Curved daggerboards in A-Class

LCD

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When we started building the LR2 and then the LR3 I wanted as stiff a platform as possible. Panel stiffness is directly related to core thickness so I used 9mm Corecell and 6 oz. carbon skins. We have great panel stiffness. When it came to beam attachment I used a four step approach: first was to wrap a piece of 6 oz. carbon under the beam and up onto the hull; the second step is to gussett from beam to hull with a 2" wide strip of carbon cut on the bias; third step is to glue 9 oz. carbon uni straps around the beam and onto the hull; the fourth step is to bog a fillet from beam to hull and laminate a final wrap of 6 oz. carbon over the whole area. The platform has very little rack and our third boat weighed 150 lbs at the 2007 Worlds. Details and photos at:

LR2ACATS : LR2 A-Class Catamaran

John Lindahl @ LCD

 

SimonN

Super Anarchist
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Sydney ex London
Lots to talk about!

First off, I thought I had worked it all out. Steve had explained that cuved boards and position is a 3D problem and I got that. I worked out where the boards need to go in my boat. Then he convinces me that rig tension will stiffen up my boat and I have designed a really neat system to allow as much tension as I want and still rotate. I am even beginning to convince myself that the compression loads on the mast will, when set up right, make rotation an even more effective depowering tool. Then I read the news from the worlds.........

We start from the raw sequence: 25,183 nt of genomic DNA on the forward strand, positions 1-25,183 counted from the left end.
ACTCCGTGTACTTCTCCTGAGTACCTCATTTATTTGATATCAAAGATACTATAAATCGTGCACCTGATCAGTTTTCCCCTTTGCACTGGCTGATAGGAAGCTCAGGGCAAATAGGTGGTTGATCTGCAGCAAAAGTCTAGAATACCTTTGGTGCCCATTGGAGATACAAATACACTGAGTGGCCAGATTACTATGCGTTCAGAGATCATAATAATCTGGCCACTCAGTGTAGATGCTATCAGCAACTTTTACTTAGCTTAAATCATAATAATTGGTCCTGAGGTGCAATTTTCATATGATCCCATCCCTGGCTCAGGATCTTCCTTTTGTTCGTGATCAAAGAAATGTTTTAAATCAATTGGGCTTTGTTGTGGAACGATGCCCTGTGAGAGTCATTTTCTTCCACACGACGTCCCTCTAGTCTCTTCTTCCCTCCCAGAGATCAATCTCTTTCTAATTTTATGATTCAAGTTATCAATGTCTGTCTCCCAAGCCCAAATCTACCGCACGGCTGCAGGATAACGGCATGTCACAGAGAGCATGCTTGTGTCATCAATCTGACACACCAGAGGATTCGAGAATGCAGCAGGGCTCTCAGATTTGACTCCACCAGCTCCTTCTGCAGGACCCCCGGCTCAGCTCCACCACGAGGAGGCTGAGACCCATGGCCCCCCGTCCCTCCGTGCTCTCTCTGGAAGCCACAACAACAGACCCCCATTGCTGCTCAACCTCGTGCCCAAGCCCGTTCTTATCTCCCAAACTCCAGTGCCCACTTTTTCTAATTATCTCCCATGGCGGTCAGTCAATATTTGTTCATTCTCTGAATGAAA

So, now I need to consider canting the rig. It seems to make sense to go with the curved foils. As has been reported, the rig is providing a significant proportion of the downforce, which is why the boat leaps up in tacks and gybes. Reduce that downforce, by canting the rig, and you don't need the foil to work as hard for the same amount of lift, or you get more lift for the same drag. Just when I thought this was getting easy............

The first thought is that I suspect this adds to the 3D problem that Steve was talking about, as canting moves the centre of effort. So, unless I am mistaken, if you cant the rig you either have to move the boards forward or rake the rig more. Have I got that the right way around?

Then there is the issue of how to cant and I cannot wait to see the photos. With the amount of rig tension most of us carry, this shouldn't be too much of a problem but when one considers that i have been looking at increasing rig tension to stiffen my boat, I could be in trouble.

And while on platform stiffness, I just want to come back on comments from Aus (Ben?).

I think the main construction stiffness control in a modern A is in beam size and beam to hull attachment. The trend on the new boats having as much gluing surface of beam to hull is a huge factor.
I think this misses the real issue and is a blind alley. Steve sums it up well when he discussed the stern beams s bending, torsional rigidity of the hulls and the main beam. These are not issues of gluing surface of beam to hull. In fact, I suspect that in some cases, that can be counter productyive as it simply shifts the problem from one place to another.And I should also add that I don't see any real isuses with panel stiffness as such.